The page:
My need to speak and act for myself had also deep roots in my rebellion against a culture that I felt was sexist, degrading, and emotionally starving. I was aware of the incomprehensible misery of human trafficking and sexual assault, I had heard stories of the crippling isolation of porn addiction. I was aware of much of the very real, very bad sex going on in the world. The good, healthy stuff, however, was elusive to me, and existed only in a faraway land of eternal Christian matrimony. But if that was what it took for things to be healthy and good, then I was sure as hell not going to ruin my chances.

I wanted to honor and respect myself and my partner, and I did not want to sabotage what I perceived to my one big chance at emotional intimacy. Of course, at the time I was also largely convinced that there were only two types of dating going on: monogamous-as-if-married, and a grotesque free-for-all in the form of an emotionally decrepit hook-up culture. I was less aware of the other possible arrangements. I was also convinced of the commodity model of sexuality, which states that women, as inherently asexual beings, must use sex to manipulate men, who are inherently rapaciously sexual, into doing things for them. While I still think it’s true that a lot of people try to use sex to get love (and vice versa) and end up feeling used, bitter, and hurt, it did not occur to me at the time that women would be motivated to do things simply because they felt good.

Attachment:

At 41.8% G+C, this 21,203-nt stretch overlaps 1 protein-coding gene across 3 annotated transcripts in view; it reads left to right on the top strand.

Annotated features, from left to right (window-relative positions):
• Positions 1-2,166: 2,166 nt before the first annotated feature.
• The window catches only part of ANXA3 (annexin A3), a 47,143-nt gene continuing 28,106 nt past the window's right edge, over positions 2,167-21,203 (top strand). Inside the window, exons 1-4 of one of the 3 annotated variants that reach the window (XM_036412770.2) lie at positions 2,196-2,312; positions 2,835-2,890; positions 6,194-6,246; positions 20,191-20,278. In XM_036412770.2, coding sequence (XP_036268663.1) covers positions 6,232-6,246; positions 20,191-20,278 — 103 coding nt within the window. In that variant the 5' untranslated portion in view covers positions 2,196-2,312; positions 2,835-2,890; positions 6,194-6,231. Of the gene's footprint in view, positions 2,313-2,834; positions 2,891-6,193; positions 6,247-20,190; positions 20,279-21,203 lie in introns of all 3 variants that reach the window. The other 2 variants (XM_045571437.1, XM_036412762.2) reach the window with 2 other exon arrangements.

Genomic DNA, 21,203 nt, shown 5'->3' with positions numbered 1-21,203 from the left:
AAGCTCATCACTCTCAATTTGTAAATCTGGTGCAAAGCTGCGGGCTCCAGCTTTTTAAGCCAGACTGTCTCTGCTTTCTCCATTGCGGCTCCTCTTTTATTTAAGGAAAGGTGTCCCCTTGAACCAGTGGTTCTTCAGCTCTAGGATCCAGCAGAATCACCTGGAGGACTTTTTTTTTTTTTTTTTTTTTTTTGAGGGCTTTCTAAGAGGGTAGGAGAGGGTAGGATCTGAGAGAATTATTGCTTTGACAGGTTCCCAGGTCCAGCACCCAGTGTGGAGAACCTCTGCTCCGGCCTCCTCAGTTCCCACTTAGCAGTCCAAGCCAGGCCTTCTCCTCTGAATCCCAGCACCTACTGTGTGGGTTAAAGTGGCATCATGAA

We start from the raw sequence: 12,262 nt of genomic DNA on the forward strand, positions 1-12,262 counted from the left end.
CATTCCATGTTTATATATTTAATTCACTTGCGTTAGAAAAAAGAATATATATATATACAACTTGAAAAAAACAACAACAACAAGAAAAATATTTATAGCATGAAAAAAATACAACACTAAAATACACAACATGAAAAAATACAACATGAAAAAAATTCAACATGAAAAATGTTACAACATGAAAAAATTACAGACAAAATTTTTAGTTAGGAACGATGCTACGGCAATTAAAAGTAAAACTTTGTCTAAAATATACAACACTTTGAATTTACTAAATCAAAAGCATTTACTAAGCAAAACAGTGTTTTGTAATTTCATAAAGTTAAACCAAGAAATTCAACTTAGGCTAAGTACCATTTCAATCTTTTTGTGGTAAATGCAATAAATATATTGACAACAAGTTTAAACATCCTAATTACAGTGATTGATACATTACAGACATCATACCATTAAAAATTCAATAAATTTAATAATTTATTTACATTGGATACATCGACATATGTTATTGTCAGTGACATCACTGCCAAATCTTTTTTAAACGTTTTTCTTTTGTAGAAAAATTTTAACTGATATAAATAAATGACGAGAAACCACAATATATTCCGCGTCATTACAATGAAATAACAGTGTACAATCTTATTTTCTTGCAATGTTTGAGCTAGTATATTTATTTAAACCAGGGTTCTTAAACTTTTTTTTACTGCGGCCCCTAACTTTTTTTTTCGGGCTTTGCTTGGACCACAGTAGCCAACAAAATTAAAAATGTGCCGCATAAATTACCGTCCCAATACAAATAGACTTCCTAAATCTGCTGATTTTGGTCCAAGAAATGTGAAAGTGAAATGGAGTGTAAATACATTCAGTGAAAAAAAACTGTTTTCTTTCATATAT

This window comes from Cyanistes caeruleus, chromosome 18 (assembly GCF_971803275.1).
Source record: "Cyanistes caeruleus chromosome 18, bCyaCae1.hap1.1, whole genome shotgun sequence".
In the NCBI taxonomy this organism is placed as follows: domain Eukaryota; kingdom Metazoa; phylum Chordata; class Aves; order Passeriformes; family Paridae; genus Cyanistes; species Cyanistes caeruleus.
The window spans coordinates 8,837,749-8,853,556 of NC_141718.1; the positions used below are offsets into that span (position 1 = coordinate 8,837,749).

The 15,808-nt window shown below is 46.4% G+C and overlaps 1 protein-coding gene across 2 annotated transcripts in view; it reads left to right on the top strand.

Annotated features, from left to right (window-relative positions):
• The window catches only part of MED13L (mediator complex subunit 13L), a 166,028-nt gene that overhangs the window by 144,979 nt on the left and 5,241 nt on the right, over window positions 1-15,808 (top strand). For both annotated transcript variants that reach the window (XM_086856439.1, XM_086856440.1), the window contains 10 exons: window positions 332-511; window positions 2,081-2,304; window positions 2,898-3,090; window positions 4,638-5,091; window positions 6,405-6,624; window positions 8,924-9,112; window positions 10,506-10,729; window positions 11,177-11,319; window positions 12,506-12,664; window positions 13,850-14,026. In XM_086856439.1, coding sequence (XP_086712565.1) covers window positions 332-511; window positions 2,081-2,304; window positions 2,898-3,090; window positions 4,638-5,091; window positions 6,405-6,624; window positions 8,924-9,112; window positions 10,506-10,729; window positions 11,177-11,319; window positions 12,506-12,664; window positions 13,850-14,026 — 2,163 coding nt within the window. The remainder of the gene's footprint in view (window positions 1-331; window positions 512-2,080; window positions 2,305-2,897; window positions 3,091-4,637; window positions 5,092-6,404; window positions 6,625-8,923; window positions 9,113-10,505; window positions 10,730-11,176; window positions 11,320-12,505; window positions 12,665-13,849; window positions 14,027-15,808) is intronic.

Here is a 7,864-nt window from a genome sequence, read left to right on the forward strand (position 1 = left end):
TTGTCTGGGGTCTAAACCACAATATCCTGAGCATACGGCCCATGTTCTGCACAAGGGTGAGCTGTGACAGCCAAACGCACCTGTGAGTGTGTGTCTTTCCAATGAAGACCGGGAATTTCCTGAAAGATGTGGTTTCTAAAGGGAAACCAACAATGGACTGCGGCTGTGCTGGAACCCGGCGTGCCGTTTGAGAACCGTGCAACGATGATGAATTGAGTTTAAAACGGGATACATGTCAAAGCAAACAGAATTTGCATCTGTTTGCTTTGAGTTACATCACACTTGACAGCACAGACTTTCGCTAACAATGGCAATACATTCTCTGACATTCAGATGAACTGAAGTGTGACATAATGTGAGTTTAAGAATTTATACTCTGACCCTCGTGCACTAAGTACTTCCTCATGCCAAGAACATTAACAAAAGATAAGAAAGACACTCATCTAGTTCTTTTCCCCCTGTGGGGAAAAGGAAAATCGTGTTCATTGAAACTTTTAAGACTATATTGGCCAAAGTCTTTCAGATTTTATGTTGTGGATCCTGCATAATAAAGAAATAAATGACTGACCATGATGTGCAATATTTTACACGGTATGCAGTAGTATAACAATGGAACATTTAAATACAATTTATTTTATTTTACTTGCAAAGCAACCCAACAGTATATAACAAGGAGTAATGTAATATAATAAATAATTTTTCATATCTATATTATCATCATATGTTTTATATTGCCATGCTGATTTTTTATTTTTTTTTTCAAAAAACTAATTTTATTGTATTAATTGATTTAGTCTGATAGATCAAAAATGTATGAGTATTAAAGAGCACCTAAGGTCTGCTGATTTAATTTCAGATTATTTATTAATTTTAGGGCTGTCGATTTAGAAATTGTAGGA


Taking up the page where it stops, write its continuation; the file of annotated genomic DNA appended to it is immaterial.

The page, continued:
I have no idea what my seventeen year old self would think about my situation now. How would she react to being told that rather than being happily engaged to her One True Love by the end of college, she will be happily polyamorous–and feel more profoundly loved and accepted than she could have imagined? Would the sting of failure be too much? Or would she be glad that she continued seeking relationships based on integrity, authenticity, and trust—and that she is finding them, even if the arrangements are unconventional? I have no idea what my relationships will look like in a few years, but I hope I continue to seek the same things and that I’ll look back on this time with confidence that I held myself to the highest standard I could. Like everyone else, my views are always changing, but I feel relieved that now my goal is to be an ethical and loving person—and I realize that there is more than one way to do so.